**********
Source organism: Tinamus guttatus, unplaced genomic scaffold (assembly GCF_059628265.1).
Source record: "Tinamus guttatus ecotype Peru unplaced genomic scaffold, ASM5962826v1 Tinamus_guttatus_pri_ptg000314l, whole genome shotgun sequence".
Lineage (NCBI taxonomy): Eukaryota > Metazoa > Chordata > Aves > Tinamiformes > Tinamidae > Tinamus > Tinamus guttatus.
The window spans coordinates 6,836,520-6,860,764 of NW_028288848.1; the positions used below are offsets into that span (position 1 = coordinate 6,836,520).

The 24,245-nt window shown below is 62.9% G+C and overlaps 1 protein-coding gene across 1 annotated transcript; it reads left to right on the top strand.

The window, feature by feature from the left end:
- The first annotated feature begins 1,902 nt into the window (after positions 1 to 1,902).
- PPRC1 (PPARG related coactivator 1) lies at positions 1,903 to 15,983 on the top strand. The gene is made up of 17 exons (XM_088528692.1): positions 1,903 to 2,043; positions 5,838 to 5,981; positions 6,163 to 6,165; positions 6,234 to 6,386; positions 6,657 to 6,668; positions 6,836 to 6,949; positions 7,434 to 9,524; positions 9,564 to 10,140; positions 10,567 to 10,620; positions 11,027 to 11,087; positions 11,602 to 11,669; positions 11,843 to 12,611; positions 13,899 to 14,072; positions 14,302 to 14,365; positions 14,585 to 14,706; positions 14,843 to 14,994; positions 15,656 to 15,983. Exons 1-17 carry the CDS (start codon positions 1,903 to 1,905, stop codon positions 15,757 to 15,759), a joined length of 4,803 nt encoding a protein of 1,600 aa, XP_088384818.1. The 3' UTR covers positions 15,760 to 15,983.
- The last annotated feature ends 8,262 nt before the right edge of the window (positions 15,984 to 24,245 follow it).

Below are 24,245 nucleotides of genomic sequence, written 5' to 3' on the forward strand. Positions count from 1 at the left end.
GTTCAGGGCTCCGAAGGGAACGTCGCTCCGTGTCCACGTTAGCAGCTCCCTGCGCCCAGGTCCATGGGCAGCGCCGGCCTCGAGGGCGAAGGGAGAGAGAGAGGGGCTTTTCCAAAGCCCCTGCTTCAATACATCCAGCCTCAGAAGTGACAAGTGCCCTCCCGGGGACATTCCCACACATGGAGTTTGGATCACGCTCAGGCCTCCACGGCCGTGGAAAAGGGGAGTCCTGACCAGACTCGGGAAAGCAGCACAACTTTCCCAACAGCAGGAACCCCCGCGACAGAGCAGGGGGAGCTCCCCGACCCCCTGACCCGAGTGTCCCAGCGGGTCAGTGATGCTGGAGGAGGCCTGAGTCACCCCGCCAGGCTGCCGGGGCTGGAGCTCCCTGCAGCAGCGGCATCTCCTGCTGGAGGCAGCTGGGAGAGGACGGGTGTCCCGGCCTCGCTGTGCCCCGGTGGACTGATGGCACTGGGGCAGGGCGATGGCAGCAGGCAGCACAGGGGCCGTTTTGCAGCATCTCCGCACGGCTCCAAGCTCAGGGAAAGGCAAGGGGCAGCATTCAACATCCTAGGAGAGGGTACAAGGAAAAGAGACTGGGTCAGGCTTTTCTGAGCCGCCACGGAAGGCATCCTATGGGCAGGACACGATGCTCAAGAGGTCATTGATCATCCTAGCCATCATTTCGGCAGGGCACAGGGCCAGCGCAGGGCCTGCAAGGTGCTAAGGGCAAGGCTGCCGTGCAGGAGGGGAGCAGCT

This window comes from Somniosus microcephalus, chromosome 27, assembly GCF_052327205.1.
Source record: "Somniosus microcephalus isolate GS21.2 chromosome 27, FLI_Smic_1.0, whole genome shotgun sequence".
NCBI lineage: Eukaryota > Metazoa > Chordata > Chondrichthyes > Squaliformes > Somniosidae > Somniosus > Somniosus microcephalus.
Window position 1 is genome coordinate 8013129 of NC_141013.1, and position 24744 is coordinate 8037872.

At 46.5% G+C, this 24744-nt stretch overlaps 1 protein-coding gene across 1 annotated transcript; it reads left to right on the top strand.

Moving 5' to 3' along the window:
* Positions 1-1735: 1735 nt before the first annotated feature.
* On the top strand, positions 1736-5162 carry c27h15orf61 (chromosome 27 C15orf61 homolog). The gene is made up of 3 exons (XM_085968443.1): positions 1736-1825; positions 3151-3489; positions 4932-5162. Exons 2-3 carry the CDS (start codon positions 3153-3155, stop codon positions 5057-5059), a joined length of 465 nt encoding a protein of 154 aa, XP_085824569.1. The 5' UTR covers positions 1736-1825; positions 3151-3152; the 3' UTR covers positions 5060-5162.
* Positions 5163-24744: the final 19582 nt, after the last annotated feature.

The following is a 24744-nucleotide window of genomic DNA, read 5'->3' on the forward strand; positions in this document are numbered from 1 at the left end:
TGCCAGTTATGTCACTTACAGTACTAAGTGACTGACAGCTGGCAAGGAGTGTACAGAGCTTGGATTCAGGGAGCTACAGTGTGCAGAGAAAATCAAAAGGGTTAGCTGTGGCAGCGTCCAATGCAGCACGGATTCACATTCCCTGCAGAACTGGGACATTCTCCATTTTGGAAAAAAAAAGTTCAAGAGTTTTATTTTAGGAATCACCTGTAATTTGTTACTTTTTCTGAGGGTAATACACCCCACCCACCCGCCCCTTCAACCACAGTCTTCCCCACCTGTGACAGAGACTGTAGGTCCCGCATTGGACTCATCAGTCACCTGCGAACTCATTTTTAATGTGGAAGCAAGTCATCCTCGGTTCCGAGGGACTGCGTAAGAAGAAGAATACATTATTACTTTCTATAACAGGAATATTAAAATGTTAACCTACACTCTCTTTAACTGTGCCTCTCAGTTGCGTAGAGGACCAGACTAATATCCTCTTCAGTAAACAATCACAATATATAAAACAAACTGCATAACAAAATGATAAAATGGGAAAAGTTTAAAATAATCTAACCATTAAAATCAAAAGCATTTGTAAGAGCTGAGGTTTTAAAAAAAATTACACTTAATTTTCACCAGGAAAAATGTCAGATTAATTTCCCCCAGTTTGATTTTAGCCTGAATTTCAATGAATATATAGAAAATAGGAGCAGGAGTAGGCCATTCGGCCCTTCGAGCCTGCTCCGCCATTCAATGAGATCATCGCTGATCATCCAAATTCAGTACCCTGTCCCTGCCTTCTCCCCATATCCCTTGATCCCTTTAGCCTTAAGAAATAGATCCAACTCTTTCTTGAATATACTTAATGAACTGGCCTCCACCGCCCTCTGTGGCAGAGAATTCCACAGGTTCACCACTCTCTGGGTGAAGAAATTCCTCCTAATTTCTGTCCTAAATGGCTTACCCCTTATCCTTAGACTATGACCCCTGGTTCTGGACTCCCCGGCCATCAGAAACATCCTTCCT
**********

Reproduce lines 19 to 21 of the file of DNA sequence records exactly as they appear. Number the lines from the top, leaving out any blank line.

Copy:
* On the top strand, positions 1736-5162 carry c27h15orf61 (chromosome 27 C15orf61 homolog). The gene is made up of 3 exons (XM_085968443.1): positions 1736-1825; positions 3151-3489; positions 4932-5162. Exons 2-3 carry the CDS (start codon positions 3153-3155, stop codon positions 5057-5059), a joined length of 465 nt encoding a protein of 154 aa, XP_085824569.1. The 5' UTR covers positions 1736-1825; positions 3151-3152; the 3' UTR covers positions 5060-5162.
* Positions 5163-24744: the final 19582 nt, after the last annotated feature.

The following is a 24744-nucleotide window of genomic DNA, read 5'->3' on the forward strand; positions in this document are numbered from 1 at the left end: